- Stir very well
- Cover the mixture with a muslin cloth or coffee filter and secure with a rubber band.
- Store at a room temperature of about 20-25C out of direct sunlight and direct heat source.
- Store for about 12-24 hours or more till the sets like gelatine. You can ascertain this by tilting the jar; it should firmly pull away from the side of the jar as a single mass.
- Cover and refrigerate for 7 hours once it is set. Do not stir.
- Serve in a calabash with a wooden spoon.
Unlike in some parts of the world where beef is served alongside the main dish, the Zulu tribe prepares beef as the main dish. It is commonly prepared and divided among members of the family based on certain factors.
In Zulu, beef is shared according to age and sex. Again, the men get the most desirable parts such as the front legs, liver, and head. These portions are referred to as “high-status portions”. Women and girls get the ribs and tripe while young boys are served the feet and hind legs.
Beef is a must-have at a typical Zulu traditional occasion. Zulus generally consume beef a lot due to the majority of traditional ceremonies that require the slaughtering of animals. Zulu beef dish can be served as both a main and side dish. It can be eaten with any kind of dish such as samp, rice, and taken with your favorite drink as well.
As for the recipe, it largely depends on the cook. One thing that is certain, however, is that the dish is always delicious regardless of the ingredients used and how it is prepared.
Zulu Beef ingredients
- 3 pounds boned, fat-trimmed beef chuck
- 2 onions
- 1/4 cup curry powder
- 2 tablespoons mustard seed
- 1 tablespoon minced garlic
- 1 teaspoon ground dried turmeric
- 2 cups fat-skimmed beef broth
- 1 1/4 pounds Roma tomatoes, rinsed, cored, and chopped
- 2 tablespoons minced fresh jalapeño chilies
- 2 tablespoons minced fresh ginger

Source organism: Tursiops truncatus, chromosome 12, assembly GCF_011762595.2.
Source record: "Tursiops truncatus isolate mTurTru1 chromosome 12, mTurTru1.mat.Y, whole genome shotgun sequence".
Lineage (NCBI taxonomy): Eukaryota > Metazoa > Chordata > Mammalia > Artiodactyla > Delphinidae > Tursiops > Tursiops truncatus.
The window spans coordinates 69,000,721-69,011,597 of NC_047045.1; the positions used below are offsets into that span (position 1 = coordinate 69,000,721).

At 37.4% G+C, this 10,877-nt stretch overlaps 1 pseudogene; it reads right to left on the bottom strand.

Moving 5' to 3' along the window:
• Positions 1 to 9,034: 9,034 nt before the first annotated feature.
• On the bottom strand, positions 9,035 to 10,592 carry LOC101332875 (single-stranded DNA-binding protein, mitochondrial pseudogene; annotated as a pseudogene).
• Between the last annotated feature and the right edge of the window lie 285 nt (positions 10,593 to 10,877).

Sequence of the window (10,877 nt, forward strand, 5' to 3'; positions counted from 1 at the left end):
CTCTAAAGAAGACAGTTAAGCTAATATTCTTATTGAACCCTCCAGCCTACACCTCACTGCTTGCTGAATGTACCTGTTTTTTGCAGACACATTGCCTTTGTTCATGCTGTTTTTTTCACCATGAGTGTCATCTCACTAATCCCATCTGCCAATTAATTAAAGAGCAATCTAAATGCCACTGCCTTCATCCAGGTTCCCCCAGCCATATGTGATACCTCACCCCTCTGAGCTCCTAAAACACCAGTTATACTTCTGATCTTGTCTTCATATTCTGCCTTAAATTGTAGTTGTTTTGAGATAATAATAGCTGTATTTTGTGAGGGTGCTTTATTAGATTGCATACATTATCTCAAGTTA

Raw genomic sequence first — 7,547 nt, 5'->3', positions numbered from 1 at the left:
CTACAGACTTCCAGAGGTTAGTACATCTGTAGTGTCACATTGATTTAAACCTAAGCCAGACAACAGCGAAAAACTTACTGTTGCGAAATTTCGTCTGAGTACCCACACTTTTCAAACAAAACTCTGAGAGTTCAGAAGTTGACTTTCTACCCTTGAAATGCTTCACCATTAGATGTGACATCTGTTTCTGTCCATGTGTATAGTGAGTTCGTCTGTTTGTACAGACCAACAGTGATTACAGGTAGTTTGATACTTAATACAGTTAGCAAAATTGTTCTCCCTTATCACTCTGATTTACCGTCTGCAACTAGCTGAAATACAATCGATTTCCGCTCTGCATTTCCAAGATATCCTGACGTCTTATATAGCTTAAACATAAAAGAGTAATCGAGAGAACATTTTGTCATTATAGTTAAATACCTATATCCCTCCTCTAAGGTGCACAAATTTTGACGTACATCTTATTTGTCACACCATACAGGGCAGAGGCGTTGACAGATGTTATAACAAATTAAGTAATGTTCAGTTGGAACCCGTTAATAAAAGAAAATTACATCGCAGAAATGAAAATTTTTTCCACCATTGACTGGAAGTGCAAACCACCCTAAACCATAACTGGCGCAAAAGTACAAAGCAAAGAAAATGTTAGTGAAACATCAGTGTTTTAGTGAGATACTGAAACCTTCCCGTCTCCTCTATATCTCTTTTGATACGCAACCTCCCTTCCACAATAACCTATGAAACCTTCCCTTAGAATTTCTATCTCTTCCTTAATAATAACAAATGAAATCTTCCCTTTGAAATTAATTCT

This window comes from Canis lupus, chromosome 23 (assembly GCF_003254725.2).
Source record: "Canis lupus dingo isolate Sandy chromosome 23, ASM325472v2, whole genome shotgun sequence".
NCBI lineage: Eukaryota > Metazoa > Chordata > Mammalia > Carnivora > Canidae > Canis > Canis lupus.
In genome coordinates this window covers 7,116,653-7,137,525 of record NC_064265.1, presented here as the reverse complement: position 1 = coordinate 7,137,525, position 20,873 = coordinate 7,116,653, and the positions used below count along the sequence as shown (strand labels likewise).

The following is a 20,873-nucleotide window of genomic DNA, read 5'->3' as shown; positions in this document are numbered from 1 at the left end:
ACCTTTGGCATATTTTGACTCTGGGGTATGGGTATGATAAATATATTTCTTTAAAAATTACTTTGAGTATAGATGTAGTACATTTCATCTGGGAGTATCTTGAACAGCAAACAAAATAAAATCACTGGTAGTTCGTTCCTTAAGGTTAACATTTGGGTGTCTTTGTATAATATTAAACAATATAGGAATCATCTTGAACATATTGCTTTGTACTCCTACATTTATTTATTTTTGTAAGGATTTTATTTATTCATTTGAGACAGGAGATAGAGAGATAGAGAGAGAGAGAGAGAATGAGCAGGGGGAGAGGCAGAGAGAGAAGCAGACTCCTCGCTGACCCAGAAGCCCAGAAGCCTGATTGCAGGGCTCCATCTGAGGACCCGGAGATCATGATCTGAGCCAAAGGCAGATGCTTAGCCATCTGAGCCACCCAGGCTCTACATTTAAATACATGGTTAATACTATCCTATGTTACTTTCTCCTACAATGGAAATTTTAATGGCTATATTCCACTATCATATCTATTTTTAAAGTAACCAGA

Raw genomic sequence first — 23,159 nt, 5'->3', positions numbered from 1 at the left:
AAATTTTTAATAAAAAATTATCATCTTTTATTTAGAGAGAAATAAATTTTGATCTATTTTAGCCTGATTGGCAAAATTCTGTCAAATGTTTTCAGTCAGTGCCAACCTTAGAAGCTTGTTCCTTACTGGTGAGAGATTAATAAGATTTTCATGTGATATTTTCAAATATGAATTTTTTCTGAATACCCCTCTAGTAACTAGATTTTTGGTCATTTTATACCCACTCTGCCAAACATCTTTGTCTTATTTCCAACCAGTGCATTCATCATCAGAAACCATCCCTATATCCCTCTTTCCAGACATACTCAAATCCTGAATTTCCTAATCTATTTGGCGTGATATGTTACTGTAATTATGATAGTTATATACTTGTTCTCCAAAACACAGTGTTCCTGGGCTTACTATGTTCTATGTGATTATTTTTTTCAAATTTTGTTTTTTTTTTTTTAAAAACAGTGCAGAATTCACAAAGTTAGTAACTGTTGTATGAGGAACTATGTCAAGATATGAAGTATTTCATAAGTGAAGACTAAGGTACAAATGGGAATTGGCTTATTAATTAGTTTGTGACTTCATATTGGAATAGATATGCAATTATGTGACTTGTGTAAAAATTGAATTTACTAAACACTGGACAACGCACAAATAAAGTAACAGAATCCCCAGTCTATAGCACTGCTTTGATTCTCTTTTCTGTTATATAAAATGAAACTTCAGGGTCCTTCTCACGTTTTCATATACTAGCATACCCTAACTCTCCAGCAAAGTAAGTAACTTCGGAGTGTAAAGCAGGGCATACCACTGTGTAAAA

How To Prepare Zulu Beef
- Rinse beef, pat dry, and cut into 1-inch chunks
- In a 5- to 6-quart pan, combine beef, onions, and 1 cup of water
- Cover and bring to a boil over high heat; reduce heat and allow to simmer for 30 minutes
- Uncover, turn heat to high, and stir often until liquid evaporates and meat and onions are lightly browned
- Spoon them out and discard any fat.
- Add curry powder, mustard seed, garlic, and turmeric to the heated pan and stir until spices are more fragrant
- Add broth, tomatoes, chilies, and ginger and stir to free browned bits
- Return to a boil, cover the lid, reduce heat, and allow to simmer until meat is very tender.
- Add salt to taste and serve.
Amadumbe is believed to have been introduced to Southern Africa in the 1500s by Portuguese traders and subsequently Indian indentured laborers. Today, it is a common dish among the Zulus, who normally cultivate it on wetlands.
Amadumbe is a herbaceous, tropical root crop with rough skin. This traditional Zulu vegetable and staple food are rich in Vitamin C, fiber, magnesium, Vitamin B1, potassium, iron, vitamin A, vitamin B2, and carbohydrates. In fact, it has more amino acids and protein than any other root crop.
The rich earthy flavor food is cooked like potatoes or sweet potatoes. Besides boiling, it can also be roasted, grilled, or even served as mash, chips, or stews. It is an important root vegetable food crop in the Zulu kingdom.
You can enjoy Amadumbe with both local wine and modern drinks. You may decide to garnish your favorite sauce and eat your Amadumbe with it as most city folks do.
How To Cook Amadumbe
- Wash your Amadumbe
- Put them in a pot
- Add enough water
- Close the pot with lid and bring to boil
- Turn down the heat and boil the Amadumbe for 30 minutes. Keep checking them until you can stick a fork in your Amadumbe and it goes in easily. You can keep adding water to the pot If the water level drops during cooking
- Once it is tender, bring down your pot and drain the excess water.
- Your Amadumbe is ready to be served with or without any other food.
Isijingi is a traditional Zulu porridge made from Butternut or Pumpkin. It is very nutritious and commonly served during events. This porridge dish can be enjoyed alone or with any other side dish and drinks.
- 2 ½ cups Cubed Pumpkin or butternut
- 1 cup Maize Meal
- ½ cup Brown Sugar (or white sugar)
How To Cook Isijingi
- Peel, clean and dice your pumpkin/butternut and place it in a pot